Web Letters | The Nation

Web Letter

I had the good fortune to visit Spain as a high school senior 35 years ago. I remember falling in love with the people I became acquainted with. Now I know why.

Susan L. Smith

Clinton Township, MI

Feb 17 2010 - 4:20pm

Web Letter

Charles Warbler's web letter defends waterboarding because he claims it is "harmless" to Americans. It is not harmless, neither to Americans nor foreigners, and has killed people, some of them known to be innocent. It is not even simulated drowning but actual drowning aborted (or so it is speciously thought) before death. Besides, it has long been as defined as torture under the law, and Mr. Warbler is acting the role of war criminal John Yoo, completely dismissive of the rule of law.

Obama has willingly embraced all the torture and rendition policies of George Bush and hence is complicit in the same war crimes.

Moreover, waterboarding is not the only form of torture employed by our war criminals. At least one episode of incineration in a crematorium at Abu Ghraib was photographed and mentioned in an article in The New Yorker (photos have been censored--Obama really imagines this will not be investigated by the Spanish Court). Presumably Mr. Warbler thinks incineration is also harmless?

The fact is, we are a barbaric nation and cowardly enough not to investigate ourselves (just as Israel has refused to do so), but then we are no longer a democracy (just as Israel is not a democracy), since we now deny habeas corpus rights even to American citizens. No matter, the world already knows all of this horror, and international courts will seal our legacy, much like Richard Goldstone did for Israel with the Gazan massacre.

We have destroyed ourselves, and the rest of the world no longer has any respect or trust in America, let alone wishes to invest in such a barbaric country.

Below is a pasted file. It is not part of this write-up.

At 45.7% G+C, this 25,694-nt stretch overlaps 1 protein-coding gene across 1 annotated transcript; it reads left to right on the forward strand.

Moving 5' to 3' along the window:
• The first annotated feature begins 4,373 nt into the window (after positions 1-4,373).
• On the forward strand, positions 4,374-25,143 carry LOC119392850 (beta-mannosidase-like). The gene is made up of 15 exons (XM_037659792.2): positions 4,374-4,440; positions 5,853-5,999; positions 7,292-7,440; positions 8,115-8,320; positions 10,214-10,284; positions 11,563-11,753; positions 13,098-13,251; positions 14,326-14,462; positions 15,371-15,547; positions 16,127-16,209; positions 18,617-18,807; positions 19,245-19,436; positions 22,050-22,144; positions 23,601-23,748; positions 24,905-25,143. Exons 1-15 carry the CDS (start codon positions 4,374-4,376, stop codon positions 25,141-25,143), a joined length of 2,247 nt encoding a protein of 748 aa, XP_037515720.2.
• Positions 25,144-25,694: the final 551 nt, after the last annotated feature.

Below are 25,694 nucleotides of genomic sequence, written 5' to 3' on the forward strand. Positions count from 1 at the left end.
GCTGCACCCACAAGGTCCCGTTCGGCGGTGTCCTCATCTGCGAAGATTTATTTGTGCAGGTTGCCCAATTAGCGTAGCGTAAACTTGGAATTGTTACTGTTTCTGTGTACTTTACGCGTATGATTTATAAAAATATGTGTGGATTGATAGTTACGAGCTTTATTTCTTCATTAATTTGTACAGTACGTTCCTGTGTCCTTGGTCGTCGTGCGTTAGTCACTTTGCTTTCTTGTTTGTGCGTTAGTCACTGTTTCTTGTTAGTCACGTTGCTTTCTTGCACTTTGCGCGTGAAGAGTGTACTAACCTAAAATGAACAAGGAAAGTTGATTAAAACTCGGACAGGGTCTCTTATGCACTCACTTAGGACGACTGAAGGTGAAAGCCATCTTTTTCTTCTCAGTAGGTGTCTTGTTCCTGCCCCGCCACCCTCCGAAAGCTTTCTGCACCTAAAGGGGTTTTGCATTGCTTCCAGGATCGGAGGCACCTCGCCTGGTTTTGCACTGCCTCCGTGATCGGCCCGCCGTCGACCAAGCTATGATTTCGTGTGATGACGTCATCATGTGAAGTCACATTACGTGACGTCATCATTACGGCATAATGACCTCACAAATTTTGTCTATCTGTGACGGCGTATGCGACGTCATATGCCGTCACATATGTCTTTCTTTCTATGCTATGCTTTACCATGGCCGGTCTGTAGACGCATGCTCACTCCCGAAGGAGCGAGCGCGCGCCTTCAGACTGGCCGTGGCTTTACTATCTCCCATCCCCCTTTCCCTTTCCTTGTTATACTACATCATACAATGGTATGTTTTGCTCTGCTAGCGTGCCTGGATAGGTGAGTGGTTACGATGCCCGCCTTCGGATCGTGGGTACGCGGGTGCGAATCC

stanley hersh

New York, NY

Feb 16 2010 - 9:11pm

Web Letter

President Obama has already ruled out the investigation the article calls for. He even supported changing the Freedom of Information Act to undo the ACLU's successful lawsuit to expose torture photos. President Obama at least is not an angry idiot ideologue; we know or trust he came to this decision reluctantly. So what changed his mind?

The article should have addressed the real reason (whatever it is) that President Obama is now trying to suppress information about the abuses. To avoid jailing his predecessors? Most of the top tier of the Nixon administration was prosecuted (including Nixon's Attorney General, his White House counsel, his chief of staff, and for a different reason his vice president) and our nation survived. Ford, claiming he wanted to look forward not backward, then pardoned Nixon. The public however, would not pardon Ford. Obama seems likely to face the same reaction for what amounts to a de facto pardon of those who conspired in war crimes.

Here is the consequence of President Obama's refusal even to investigate and expose, let alone prosecute: torture is no longer against the law. It merely against one president's policy. The next president may well differ, and reverse that policy. Then torture is back with us. A former Bush State Department advisor, Philip Zelikow (who dissented from the torture policy), believes that the rational for torture would extend even to American citizens.